That star is not on the map!
In Search of Planet Vulcan — The Ghost in Newton’s Clockwork Universe, by Richard Baum and William Sheehan, is one of my favorite astronomy books. It certainly has one of the best overviews of the momentous events and controversies surrounding the discovery of Neptune in September 1846. I’ll take the liberty to quote Baum and Sheehan’s recounting of the exact moment of Neptune’s discovery.
On September 18, Le Verrier wrote to Johann Gottfried Galle, then an obscure astronomer at the Royal Observatory in Berlin. A year earlier, Galle had sent Le Verrier his doctoral dissertation, which concerned observations made by 17th-century Danish astronomer Olaus Roemer. Belatedly, Le Verrier wrote to acknowledge it. Among other things, he queried Galle about Roemer’s Mercury observations, but then came quickly to his point:
“Right now I would like to find a persistent observer, who would be willing to devote some time to an examination of a part of the sky in which there may be a planet to discover… You will see, Sir, that I demonstrate that it is impossible to satisfy the observations of Uranus without introducing the action of a new Planet, thus far unknown; and, remarkably, there is only one single position in the ecliptic where this perturbing Planet can be located… The actual position of this body shows that we are now, and will be for several months, in a favorable situation for the discovery.
Galle indeed proved to be his man. He received Le Verrier’s letter on September 23, and at once sought permission from the observatory’s director, Johann Encke, to carry out the search. Encke was skeptical but nonetheless acquiesced: “Let us oblige the gentleman in Paris.” A young student astronomer, Heinrich Ludwig d’Arrest, begged to be included, and joined Galle as a volunteer observer. That night, they opened the dome to reveal the observatory’s main instrument, a 9-inch Fraunhofer refractor aimed at the spot assigned by Le Verrier. Recalculated for geocentric coordinates, its position was at right ascension 21 h, 46 min, declination -13 deg 24 min, very close to the position occupied by another planet, Saturn.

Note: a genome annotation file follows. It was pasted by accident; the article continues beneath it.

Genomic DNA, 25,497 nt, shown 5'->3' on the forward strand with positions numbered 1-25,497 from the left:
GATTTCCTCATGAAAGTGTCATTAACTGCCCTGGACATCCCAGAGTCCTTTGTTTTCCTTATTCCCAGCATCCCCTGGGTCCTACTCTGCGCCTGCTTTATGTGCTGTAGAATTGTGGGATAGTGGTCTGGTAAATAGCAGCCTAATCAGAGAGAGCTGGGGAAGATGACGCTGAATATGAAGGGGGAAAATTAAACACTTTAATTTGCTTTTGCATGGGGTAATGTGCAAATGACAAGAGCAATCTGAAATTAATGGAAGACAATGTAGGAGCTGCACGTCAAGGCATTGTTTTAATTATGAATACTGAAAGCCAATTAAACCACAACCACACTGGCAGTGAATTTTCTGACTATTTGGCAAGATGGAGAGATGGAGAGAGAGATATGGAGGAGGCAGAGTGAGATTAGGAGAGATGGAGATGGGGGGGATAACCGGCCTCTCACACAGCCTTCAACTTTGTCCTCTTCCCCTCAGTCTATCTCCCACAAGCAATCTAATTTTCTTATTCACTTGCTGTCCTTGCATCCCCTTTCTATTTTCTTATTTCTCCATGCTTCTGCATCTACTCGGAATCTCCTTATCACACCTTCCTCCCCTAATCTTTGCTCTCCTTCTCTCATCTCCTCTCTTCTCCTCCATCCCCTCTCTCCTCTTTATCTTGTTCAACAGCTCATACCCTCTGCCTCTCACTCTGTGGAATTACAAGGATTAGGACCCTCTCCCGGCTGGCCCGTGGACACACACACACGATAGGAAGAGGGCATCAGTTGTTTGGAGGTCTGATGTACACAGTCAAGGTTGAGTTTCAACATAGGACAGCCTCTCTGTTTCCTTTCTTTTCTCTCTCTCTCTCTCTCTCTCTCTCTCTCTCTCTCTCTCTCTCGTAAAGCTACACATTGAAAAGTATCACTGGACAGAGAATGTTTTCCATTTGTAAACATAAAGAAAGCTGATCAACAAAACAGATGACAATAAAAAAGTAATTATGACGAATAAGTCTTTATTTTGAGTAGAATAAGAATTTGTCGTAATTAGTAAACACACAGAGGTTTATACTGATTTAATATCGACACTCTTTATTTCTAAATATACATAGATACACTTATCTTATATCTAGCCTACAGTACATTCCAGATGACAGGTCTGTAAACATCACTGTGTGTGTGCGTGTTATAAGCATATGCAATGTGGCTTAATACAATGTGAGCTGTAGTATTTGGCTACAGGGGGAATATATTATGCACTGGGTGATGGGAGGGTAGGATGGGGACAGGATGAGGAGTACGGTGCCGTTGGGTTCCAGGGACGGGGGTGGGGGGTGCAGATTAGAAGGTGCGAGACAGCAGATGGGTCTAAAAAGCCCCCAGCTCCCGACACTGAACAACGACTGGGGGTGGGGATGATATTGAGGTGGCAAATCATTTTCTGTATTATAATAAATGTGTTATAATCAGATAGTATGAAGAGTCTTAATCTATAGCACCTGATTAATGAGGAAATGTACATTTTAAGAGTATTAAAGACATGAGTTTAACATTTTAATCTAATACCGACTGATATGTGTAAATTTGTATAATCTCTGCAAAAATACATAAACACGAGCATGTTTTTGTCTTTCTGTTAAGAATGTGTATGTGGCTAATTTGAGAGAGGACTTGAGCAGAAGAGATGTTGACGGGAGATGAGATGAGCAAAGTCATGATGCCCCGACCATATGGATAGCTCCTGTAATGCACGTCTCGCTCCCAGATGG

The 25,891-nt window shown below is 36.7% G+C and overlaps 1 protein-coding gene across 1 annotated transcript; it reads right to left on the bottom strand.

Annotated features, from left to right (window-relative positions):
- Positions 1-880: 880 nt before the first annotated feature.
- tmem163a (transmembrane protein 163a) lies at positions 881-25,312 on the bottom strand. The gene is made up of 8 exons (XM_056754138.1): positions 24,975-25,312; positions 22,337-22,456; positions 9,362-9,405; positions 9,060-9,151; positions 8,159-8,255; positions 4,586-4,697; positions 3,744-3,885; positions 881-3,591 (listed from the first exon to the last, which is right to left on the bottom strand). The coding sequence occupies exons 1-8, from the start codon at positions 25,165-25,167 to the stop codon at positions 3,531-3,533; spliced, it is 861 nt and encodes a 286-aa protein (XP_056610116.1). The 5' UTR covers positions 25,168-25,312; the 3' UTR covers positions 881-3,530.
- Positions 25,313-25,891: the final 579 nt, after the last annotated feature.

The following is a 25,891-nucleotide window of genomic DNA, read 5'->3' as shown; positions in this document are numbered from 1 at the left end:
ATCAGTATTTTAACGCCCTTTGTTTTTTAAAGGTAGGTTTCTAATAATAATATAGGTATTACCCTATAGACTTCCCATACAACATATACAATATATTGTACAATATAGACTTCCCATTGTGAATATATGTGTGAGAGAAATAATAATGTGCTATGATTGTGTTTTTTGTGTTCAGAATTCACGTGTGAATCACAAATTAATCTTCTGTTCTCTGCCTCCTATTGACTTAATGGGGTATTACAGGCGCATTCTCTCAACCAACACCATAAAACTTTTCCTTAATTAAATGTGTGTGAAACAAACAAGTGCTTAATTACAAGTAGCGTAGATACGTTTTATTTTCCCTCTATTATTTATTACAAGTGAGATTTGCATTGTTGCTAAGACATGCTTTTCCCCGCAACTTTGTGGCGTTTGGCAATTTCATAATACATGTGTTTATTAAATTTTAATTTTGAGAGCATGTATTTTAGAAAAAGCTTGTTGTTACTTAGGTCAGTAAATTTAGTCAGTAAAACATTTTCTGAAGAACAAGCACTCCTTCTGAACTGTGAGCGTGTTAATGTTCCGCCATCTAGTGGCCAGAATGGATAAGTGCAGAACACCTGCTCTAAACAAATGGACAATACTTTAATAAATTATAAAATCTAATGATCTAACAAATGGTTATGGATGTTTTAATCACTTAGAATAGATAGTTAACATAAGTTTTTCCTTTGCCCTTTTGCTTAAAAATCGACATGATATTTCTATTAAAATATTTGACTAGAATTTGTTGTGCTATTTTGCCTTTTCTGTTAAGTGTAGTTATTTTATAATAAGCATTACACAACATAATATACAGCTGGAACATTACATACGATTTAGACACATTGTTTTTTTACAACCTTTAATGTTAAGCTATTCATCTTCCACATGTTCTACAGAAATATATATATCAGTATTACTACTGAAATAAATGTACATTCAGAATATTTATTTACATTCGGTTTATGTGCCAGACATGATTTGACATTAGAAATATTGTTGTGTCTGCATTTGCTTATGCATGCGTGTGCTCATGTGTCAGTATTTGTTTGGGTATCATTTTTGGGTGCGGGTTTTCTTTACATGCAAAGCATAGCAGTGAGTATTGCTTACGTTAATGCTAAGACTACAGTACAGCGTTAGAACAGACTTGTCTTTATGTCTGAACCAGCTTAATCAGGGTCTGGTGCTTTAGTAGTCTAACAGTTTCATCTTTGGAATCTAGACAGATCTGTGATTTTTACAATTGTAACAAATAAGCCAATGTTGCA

The question arose: What maps were available? At first they could think of none but “Harding’s very insufficient Atlas.” D’Arrest then suggested “it might be worth looking among the Berliner Akademische Sternkarten to see whether Hora XXI was among those already finished. On looking among a pile of maps in Encke’s hall [Vorzimmer], Dr. Bremiker’s map of Hora XXI [already engraved and printed at the beginning of 1846 but not yet distributed] was soon found.” As d’Arrest later recalled, “We then went back to the dome, where there was a kind of desk, at which I placed myself with the map, while Galle, looking through the refractor, described the configurations of the stars he saw. I followed them on the map one by one, until he [Galle] said: and then there is a star of the 8th magnitude in such and such a position, whereupon I immediately exclaimed, that star is not on the map!”
Neptune’s moment of discovery, at 11 PM Berlin local time on September 23, 1846, corresponded to 22:07 UT, or JD 2395563.4215. The period of Neptune is 60,190.03 days, or 164.79132 years. The first “Neptunian anniversary” of the discovery is therefore CE 2011 July 10 22:49:26.4 UT Sunday, that is, right now.
In 1846, photography was still in its very earliest stages, and it would be nearly two decades until the publication of Jules Verne’s De la Terre à la Lune. The fact that we greet the completion of one orbit in the possession of photographs of a crescent Neptune is a marvelous indeed.
Certainly, an occasion for celebration! On Friday, I got an invitational e-mail from Gaspar Bakos, who is hosting a Neptune-at-One cocktail party in Cambridge, Massachusetts. I briefly perused airfares before sadly having to decline.